In a sense, Ozu doesn’t help his case when so many of his shots are visually artistic for the sake of being visually artistic. A perfect example in my mind would be his fascination with corridor shots. Corridors make for perfect Ozu landscapes, of course, because they allow him to quite naturally play with visual depth, layering and patterning, which are things that Ozu otherwise had a habit of forcing into his compositions (think of the way he arranges teacups and beer bottles in the foreground of so many of his otherwise bland one-shots). In another director’s work, say Pedro Almodóvar’s, such an intense fascination with corridors would almost have to be symbolic (the corridor as birth canal, or some such thing), but all I think it reveals in An Autumn Afternoon is Ozu’s fondness for those compositions. He ogles corridors the way Quentin Tarantino ogles women’s feet. There’s nothing “wrong” with that, per se, so long as we don’t force a meaning onto those shots that I don’t believe is there to be found.
EH: I feel like we’re starting to run aground on the reef of subjectivity with this topic. Partly, that’s because Ozu’s cinema steadfastly refuses the kinds of concrete meanings that would allow for more solid, definitive interpretations. That’s why I’ve tried so hard to avoid suggesting that Ozu’s images are overtly symbolic; there’s no trace of that “corridor as birth canal” type of sensibility that finds symbols everywhere. Generally speaking, Ozu’s corridors are just corridors, and his bar signs are just bar signs, but they still fulfill multiple roles within his films. At the most basic level, they transition from place to place or character to character. They are also visual signals for recurring locations, which is why Ozu sometimes walks through similar sequences of shots several times to create an association between a location, its surroundings and the emotional undercurrents of that place. And in the tensions Ozu sets up between the different elements that he places so carefully within the frame, the tensions of the narrative are often worked out in miniature. When Ozu positions a small black-and-white TV set amidst the clutter of traditional tea cups and sake pitchers, it’s yet another small suggestion of modernity and traditionalism coexisting, though it’s also (and perhaps more obviously) simply a way of setting the scene at a small bar where businessmen are watching a baseball game after work.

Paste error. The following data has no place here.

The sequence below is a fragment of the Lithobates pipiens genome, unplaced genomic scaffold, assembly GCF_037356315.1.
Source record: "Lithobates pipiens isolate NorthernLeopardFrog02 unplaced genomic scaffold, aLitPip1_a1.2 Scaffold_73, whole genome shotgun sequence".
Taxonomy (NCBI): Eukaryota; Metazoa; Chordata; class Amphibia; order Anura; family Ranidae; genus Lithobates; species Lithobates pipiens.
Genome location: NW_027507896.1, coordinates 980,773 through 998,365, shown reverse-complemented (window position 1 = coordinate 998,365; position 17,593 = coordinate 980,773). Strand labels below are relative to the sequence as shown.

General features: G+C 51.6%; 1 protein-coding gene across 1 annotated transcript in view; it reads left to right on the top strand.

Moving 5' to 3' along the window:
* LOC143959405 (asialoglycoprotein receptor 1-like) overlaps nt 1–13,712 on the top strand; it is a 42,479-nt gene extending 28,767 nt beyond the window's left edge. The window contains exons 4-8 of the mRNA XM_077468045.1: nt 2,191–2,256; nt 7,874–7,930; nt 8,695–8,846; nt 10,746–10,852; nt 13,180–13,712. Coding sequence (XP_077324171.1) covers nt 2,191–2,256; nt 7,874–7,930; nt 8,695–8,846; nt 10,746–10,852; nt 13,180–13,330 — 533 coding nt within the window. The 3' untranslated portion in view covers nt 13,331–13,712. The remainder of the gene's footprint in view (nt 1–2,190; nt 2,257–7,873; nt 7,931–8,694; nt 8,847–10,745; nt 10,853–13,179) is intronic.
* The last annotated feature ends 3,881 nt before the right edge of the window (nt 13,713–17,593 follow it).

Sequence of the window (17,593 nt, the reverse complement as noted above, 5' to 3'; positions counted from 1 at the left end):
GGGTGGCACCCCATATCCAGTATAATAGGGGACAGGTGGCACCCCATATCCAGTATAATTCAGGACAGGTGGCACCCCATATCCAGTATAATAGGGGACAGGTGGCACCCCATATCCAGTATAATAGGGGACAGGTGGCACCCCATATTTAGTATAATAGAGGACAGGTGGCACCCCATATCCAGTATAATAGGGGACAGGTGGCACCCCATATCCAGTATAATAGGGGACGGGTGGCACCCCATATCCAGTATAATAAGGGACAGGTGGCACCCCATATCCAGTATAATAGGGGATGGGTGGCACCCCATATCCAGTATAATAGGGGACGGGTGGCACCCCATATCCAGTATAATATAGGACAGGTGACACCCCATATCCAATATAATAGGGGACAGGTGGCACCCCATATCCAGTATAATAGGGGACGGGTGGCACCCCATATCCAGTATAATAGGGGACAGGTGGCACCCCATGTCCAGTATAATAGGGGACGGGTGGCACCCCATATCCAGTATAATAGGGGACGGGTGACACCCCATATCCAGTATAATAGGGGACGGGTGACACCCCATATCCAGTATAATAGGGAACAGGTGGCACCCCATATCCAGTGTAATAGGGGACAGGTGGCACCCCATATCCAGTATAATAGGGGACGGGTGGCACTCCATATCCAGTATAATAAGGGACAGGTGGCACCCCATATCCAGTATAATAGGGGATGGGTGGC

In the past, I’ve compared Ozu’s exteriors to the Japanese artist Hokusai’s famed Thirty-six views of Mount Fuji, a set of woodblock prints depicting the mountain from various angles and in different lightings and seasons. Ozu’s methodical examination of exterior locales—a cluster of shots of baseball stadium lights, a progression down a street lined with bars, a rubble-strewn and rundown area with apartments overlooking its disarray—seems like a modern expression of the same impulse to limn a setting’s visual and poetic possibilities. That, and not the need to pin a single meaning or intent on each frame of the film, is what I’m talking about when I say that Ozu’s exteriors are “evocative” or “suggestive.”
JB: Fair enough. Again, I agree that Ozu’s shots are evocative in the collective. That said, I think this was a worthwhile discussion to have, because I think we’ve just demonstrated how easy it is to exaggerate the evocativeness or symbolism of a specific shot in Ozu’s oeuvre, either by reading more into the composition than is actually there to be found or by not specifically tying a shot’s evocativeness to other shots that are crucial to giving that single shot meaning.
In my mind, David Bordwell makes at least one of those mistakes in his audio commentary for the Criterion edition of An Autumn Afternoon. As the author of the book Ozu and the Poetics of Cinema (which, for the record, I haven’t read), Bordwell might be the foremost expert on Ozu. So of course his commentary is packed with sharp analysis and interesting historical anecdotes. But as I listened to his commentary, I came away with the feeling that Bordwell knows Ozu and this film almost too well, because at this point he seems to see An Autumn Afternoon through Ozu’s eyes and with Ozu’s sensibility: Ozu was obsessed with color, particularly red, and so Bordwell fittingly calls attention to the presence of color in many shots. Ozu was also obsessed with the general compositions of his shots and with the duration of each shot, and so Bordwell calls attention to that, too. It’s all very educational. But it’s also a little like an algebra equation. Bordwell frequently combines Ozu’s cinematic instinct with Ozu’s cinematic execution of his intent and comes to a result that, in my opinion, is greater than the sum of those parts. In other words, Bordwell doesn’t solve for x.